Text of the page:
4. Avoid daisy-chaining accounts. Don't link online accounts. Notably, Honan's attacker came gunning for his Twitter account, which by the way was still linked to the Twitter account of Gizmodo, where he'd formerly worked. To get to the Twitter account, the attackers essentially worked backward. "My accounts were daisy-chained together," wrote Honan. "Getting into Amazon let my hackers get into my Apple ID account, which helped them get into Gmail, which gave them access to Twitter. Had I used two-factor authentication for my Google account, it's possible that none of this would have happened, because their ultimate goal was always to take over my Twitter account and wreak havoc."

5. Consider Google's two-factor authentication system. Per Honan's advice, Google users should employ Google's two-factor authentication system, a.k.a. "two-step authentication." It works by either having Google text a temporary password to a user whenever they attempt to log on to their Google account, or else by using a Google two-factor password generator smartphone app. According to user reviews of the service, however, it's prone to losing tokens, which then requires the user to reauthorize every device or application that's tied to Google. Still, the extra authentication might slow or stop would-be attackers.

6. Disable remote wiping for laptops. Honan's attacker was able to not only remotely wipe his iPhone and iPad, but also his laptop, using the iCloud "Find My Mac" service. But use that type of service with caution, because if breached, it gives attackers inordinate power. "Consider an independent remote wipe service, rather than relying on one which is part of the cloud offering it aims to protect," said Ducklin at Sophos.

7. Press cloud providers for better password practices. In the wake of the hack of Honan's accounts, Wired reported that Amazon and Apple have reportedly discontinued the password-reset practices that Phobia used in his social engineering attack.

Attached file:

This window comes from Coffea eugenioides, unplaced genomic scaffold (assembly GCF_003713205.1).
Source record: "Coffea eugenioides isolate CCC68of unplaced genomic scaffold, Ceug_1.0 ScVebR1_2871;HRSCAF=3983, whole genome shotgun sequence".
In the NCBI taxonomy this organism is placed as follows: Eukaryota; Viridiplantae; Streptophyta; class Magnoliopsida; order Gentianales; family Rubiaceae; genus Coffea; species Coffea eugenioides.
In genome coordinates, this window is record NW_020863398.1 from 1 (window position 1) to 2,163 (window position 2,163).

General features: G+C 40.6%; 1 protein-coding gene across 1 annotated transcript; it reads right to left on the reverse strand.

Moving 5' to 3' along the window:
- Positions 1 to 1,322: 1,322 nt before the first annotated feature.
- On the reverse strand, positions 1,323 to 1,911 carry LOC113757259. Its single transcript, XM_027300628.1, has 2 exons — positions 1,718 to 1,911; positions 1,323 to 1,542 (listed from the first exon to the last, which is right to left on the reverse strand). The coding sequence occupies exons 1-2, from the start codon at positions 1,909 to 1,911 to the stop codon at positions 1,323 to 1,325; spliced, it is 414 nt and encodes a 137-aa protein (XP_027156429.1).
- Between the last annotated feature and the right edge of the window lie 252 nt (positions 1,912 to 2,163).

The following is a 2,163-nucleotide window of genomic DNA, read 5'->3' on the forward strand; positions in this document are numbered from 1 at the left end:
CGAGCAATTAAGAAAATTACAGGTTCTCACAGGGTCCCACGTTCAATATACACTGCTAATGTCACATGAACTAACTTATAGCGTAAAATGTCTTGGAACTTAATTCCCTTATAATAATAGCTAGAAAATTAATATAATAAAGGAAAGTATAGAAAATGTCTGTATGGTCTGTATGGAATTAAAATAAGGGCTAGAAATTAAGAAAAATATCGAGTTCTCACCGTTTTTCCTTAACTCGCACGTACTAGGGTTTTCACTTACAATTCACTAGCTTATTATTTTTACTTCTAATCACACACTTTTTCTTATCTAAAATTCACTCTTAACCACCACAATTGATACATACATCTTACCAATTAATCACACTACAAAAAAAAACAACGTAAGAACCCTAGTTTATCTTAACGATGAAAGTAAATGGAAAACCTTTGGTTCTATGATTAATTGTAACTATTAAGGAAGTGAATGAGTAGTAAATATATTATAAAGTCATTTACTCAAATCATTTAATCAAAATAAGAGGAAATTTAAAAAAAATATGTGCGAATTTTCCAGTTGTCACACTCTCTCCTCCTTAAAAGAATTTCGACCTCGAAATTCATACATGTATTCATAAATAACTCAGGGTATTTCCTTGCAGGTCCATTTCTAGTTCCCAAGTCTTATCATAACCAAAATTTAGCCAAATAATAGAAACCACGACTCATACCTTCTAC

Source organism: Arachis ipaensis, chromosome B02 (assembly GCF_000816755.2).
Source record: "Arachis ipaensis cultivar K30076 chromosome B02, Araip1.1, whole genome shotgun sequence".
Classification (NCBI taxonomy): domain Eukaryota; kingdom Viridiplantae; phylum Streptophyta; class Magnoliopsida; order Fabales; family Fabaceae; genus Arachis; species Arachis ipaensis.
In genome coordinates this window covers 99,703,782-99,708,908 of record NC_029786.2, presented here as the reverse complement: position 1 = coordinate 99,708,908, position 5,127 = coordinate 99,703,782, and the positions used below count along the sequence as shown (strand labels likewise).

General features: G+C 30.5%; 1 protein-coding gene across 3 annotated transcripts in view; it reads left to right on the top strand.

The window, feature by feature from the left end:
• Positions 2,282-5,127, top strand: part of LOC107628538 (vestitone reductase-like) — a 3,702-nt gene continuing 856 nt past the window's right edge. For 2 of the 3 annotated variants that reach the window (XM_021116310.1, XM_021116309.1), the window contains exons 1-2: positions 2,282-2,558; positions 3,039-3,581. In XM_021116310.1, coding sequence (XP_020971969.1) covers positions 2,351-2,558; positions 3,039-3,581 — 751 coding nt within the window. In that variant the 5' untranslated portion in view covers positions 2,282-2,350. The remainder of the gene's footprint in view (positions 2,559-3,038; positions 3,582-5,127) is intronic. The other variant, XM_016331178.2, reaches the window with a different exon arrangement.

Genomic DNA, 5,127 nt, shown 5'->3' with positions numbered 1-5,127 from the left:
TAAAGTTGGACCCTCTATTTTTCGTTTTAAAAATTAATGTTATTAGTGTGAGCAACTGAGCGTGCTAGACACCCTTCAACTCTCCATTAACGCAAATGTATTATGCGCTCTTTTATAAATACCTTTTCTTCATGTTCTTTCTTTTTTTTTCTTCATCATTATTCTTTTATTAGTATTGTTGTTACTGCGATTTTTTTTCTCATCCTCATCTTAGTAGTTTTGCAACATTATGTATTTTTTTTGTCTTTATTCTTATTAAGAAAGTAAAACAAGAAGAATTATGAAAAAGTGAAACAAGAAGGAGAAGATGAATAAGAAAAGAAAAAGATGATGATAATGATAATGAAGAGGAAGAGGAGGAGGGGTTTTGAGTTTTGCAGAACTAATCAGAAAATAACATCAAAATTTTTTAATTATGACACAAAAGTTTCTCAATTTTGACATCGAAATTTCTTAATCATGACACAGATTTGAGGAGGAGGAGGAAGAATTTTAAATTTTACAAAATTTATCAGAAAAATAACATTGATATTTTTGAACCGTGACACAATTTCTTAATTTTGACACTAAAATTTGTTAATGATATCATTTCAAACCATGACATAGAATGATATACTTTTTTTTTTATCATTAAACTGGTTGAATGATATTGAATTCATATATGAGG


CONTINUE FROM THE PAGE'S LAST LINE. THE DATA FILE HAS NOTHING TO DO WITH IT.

Apple, for example, has temporarily discontinued password resets by phone, and Amazon has stopped taking new credit card numbers by phone. That's important, because Phobia had added a bogus credit card number to Honan's Amazon account, then later called back and used the bogus credit card number to "verify" that he was Honan. From there, Phobia was able to see the last four digits of Honan's actual credit card number, which he used to validate his identity with Apple technical support, which--together with a billing address (retrieved via a whois lookup of Honan's personal site)--was all he needed to have Apple generate a temporary password, despite his not being able to answer the security questions that Apple had on file.

8. Keep fingers crossed. Unfortunately, the hack of Honan's Apple, Amazon, Google, and Twitter accounts demonstrates that a determined attacker--Phobia told Honan he was only 19--can find ways to circumvent cloud service security. As Soghoian noted in a blog post, the incident offers "a clear demonstration of how difficult it is for users to protect their data even when using tools and services created by billion-dollar corporations." Thanks to internal customer-service changes made by Amazon and Apple, these types of attacks might be more difficult, but whenever using cloud services, always consider what would be possible if an attacker does manage to gain access to your account.